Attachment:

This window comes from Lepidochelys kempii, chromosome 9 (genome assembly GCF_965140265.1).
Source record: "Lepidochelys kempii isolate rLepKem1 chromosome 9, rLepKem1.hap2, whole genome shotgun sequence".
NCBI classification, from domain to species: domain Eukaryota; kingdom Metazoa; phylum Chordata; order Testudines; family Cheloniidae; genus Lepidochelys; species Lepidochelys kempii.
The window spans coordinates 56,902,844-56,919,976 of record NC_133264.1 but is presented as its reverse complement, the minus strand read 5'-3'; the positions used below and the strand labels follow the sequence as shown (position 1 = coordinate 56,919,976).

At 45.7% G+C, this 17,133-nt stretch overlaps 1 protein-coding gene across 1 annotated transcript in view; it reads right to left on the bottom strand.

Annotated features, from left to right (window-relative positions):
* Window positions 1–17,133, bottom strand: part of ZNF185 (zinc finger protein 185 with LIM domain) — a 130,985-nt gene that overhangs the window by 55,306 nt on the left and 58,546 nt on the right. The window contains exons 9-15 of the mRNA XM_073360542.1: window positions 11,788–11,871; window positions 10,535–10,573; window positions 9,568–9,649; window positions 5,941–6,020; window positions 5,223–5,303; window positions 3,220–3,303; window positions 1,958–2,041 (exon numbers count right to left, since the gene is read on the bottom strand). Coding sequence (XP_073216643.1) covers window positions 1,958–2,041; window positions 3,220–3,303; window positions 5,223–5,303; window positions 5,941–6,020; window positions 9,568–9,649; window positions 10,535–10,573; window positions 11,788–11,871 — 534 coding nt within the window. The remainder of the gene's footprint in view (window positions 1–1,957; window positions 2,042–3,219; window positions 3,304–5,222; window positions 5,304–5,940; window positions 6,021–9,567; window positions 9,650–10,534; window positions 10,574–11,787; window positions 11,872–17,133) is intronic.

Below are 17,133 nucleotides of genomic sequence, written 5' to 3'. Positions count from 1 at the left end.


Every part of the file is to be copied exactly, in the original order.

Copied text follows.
This window comes from Lepidochelys kempii, chromosome 9 (genome assembly GCF_965140265.1).
Source record: "Lepidochelys kempii isolate rLepKem1 chromosome 9, rLepKem1.hap2, whole genome shotgun sequence".
NCBI classification, from domain to species: domain Eukaryota; kingdom Metazoa; phylum Chordata; order Testudines; family Cheloniidae; genus Lepidochelys; species Lepidochelys kempii.
The window spans coordinates 56,902,844-56,919,976 of record NC_133264.1 but is presented as its reverse complement, the minus strand read 5'-3'; the positions used below and the strand labels follow the sequence as shown (position 1 = coordinate 56,919,976).

At 45.7% G+C, this 17,133-nt stretch overlaps 1 protein-coding gene across 1 annotated transcript in view; it reads right to left on the bottom strand.

Annotated features, from left to right (window-relative positions):
* Window positions 1–17,133, bottom strand: part of ZNF185 (zinc finger protein 185 with LIM domain) — a 130,985-nt gene that overhangs the window by 55,306 nt on the left and 58,546 nt on the right. The window contains exons 9-15 of the mRNA XM_073360542.1: window positions 11,788–11,871; window positions 10,535–10,573; window positions 9,568–9,649; window positions 5,941–6,020; window positions 5,223–5,303; window positions 3,220–3,303; window positions 1,958–2,041 (exon numbers count right to left, since the gene is read on the bottom strand). Coding sequence (XP_073216643.1) covers window positions 1,958–2,041; window positions 3,220–3,303; window positions 5,223–5,303; window positions 5,941–6,020; window positions 9,568–9,649; window positions 10,535–10,573; window positions 11,788–11,871 — 534 coding nt within the window. The remainder of the gene's footprint in view (window positions 1–1,957; window positions 2,042–3,219; window positions 3,304–5,222; window positions 5,304–5,940; window positions 6,021–9,567; window positions 9,650–10,534; window positions 10,574–11,787; window positions 11,872–17,133) is intronic.

Below are 17,133 nucleotides of genomic sequence, written 5' to 3'. Positions count from 1 at the left end.